The Workforce Investment Act of 1998 defines literacy as “an individual’s ability to read, write, speak in English, compute and solve problems at levels of proficiency necessary to function on the job, in the family of the individual and in society.”
Economic opportunities for those who lack reading skills are severely limited. In the United States, 43 percent of adults at the lowest literacy levels live in poverty. Seventy-five percent of food stamp recipients perform in the lowest literacy levels, and 90 percent of welfare recipients are high school dropouts.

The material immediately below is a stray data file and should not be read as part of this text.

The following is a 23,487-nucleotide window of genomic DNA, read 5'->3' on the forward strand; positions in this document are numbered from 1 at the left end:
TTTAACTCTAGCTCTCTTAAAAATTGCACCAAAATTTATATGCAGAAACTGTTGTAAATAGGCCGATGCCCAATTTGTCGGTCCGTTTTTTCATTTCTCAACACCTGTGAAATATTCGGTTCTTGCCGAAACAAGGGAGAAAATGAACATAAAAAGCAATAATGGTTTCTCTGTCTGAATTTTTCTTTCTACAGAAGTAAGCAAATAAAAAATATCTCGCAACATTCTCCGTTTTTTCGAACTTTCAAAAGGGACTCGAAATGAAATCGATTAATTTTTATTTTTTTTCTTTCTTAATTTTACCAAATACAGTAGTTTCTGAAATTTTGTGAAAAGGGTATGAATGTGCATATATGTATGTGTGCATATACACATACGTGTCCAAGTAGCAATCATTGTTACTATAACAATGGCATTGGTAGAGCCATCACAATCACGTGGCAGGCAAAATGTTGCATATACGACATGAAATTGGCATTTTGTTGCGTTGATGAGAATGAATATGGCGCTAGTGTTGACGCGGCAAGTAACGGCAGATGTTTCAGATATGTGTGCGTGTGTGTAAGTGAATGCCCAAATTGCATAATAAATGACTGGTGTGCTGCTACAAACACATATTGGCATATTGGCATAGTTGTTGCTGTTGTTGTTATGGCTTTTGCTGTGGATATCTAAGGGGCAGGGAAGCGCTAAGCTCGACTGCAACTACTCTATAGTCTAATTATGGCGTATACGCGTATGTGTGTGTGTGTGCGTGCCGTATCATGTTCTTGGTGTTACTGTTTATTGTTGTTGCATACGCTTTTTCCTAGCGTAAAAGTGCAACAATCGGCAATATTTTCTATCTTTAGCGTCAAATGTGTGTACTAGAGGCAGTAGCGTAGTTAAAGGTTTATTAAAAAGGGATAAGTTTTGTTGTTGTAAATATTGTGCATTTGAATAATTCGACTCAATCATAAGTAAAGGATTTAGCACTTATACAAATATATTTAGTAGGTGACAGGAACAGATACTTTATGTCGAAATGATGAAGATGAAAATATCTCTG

In the pages of this publication are profiles of some of the organizations and people who are working in Monterey County to help our residents achieve greater levels of literacy and, thus, improve their quality of life. Many groups submitted articles for this publication; however, due to space limits not all could be included.
To read more, visit the Literacy Campaign for Monterey County’s website, www.literacycampaignmc.org, to see the range of services and programs offered in Monterey County.
On Oct. 25, the Literacy Campaign for Monterey County is hosting the “Summit on Literacy and the Economy: Reading Our Way to Prosperity.” This will provide an opportunity to learn how, as a community, we can address the issue of full literacy.